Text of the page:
Even as the Fed undertook new measures, a study released by the central bank this week found that tight lending standards and the continuing drop in home prices prevented 2.3 million homeowners from refinancing last year. A combination of high unemployment, stricter lending requirements enacted after the financial crisis and the sheer number of borrowers who owe more than their homes are worth continues to thwart many Americans from taking advantage of rock-bottom rates.
“There’s a huge roadblock in place right now. Folks cannot refinance in the current marketplace,” David Berenbaum, chief program officer at the National Community Reinvestment Coalition, a collection of community-based organizations that promotes equal access to credit. “It’s very disheartening.”
Analysts agree that allowing more homeowners to benefit from low rates could free up tens of billions of dollars in credit, potentially giving the economy a much-needed shot in the arm. Finding a fair and politically viable way to accomplish that goal, however, is proving difficult.
Without policymakers undertaking new fiscal policies aimed at helping troubled homeowners — and helping would-be buyers get access to loans so they can purchase the glut of homes on the market — the Fed’s push to keep rates low is unlikely to accomplish much.
“The fact of the matter is the administration and Congress have to take a much more straightforward and candid look at what’s happening in real estate finance,” Berenbaum said. “[Otherwise] it’s going to continue to slow and drag down the economy.”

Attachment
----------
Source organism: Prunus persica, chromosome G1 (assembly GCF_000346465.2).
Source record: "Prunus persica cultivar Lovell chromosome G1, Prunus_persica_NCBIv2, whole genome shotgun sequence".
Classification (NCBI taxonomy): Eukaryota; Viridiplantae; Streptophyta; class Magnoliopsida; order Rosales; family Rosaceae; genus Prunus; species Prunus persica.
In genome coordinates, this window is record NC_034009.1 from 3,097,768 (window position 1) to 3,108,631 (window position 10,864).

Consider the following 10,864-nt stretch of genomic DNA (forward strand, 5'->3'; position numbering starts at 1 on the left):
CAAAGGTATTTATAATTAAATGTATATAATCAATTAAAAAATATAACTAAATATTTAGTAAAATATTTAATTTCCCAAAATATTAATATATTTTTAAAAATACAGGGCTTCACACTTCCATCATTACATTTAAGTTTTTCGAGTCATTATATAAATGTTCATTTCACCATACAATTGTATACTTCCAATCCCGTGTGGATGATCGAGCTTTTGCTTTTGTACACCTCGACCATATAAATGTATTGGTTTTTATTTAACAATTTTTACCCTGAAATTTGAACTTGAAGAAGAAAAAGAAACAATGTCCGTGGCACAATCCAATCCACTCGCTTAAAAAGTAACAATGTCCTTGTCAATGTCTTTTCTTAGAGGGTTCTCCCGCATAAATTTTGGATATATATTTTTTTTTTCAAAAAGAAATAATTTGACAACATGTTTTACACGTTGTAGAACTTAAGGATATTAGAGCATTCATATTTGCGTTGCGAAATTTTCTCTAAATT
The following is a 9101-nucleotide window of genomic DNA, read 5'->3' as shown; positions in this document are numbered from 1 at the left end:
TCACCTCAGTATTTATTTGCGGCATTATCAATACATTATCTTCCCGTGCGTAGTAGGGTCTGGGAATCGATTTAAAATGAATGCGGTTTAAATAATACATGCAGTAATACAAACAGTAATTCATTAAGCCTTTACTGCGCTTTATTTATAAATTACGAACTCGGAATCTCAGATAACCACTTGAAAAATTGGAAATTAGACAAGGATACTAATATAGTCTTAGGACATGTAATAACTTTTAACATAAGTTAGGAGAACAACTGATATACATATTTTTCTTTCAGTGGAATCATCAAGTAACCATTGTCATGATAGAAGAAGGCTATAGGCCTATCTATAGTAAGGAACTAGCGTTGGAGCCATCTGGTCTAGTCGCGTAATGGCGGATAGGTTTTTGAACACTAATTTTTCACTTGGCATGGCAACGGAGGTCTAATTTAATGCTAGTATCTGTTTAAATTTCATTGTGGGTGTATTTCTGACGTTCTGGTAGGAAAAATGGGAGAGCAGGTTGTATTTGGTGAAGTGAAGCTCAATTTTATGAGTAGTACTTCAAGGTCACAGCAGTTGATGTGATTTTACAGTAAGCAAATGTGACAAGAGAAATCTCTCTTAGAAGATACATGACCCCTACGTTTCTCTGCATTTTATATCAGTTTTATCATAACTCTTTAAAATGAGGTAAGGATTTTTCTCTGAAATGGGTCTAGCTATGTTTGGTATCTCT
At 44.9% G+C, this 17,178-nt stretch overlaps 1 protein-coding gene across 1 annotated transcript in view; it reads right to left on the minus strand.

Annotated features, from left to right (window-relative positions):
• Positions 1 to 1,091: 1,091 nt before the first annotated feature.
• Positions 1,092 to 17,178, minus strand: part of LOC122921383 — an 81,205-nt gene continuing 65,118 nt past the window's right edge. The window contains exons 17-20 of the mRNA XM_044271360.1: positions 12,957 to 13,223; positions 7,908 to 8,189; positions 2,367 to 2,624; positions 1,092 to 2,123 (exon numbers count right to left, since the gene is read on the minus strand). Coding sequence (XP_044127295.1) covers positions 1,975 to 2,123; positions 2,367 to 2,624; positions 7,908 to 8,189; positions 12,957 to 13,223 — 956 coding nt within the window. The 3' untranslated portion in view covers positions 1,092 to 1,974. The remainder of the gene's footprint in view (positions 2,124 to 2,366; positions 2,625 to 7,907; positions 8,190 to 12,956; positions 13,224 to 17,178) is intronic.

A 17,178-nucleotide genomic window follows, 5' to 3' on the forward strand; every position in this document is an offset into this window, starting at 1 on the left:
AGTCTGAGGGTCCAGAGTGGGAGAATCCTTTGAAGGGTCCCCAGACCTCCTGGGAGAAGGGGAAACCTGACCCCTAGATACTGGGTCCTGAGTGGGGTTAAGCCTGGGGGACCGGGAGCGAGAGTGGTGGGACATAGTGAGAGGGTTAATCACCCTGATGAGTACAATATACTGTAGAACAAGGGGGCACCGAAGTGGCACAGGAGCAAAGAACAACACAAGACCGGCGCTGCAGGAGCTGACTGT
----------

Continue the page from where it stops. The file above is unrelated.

Given the current political environment, in which lawmakers have shown little propensity for compromise and where the focus has remained on cuts to the federal budget, congressional approval for new programs or additional spending seems unlikely.
Still, in his recent address to Congress to introduce a $447 billion jobs package, President Obama vowed to “work with federal housing agencies to help more people refinance their mortgages at interest rates that are now near 4 percent.” The administration has redoubled its efforts of late on housing, exploring a range of options to help revive the battered mortgage market.
Part of that has been a push by the White House to help borrowers lock in the low rates that the Fed has sought to maintain and to make their payments more affordable. The administration’s Home Affordable Refinance Program currently covers mortgages that were originated prior to June 2009 and backed by government-sponsored mortgage giants Fannie Mae and Freddie Mac. To be eligible, borrowers must be current on their mortgage payments, and their loan must not exceed 125 percent of the value of the home.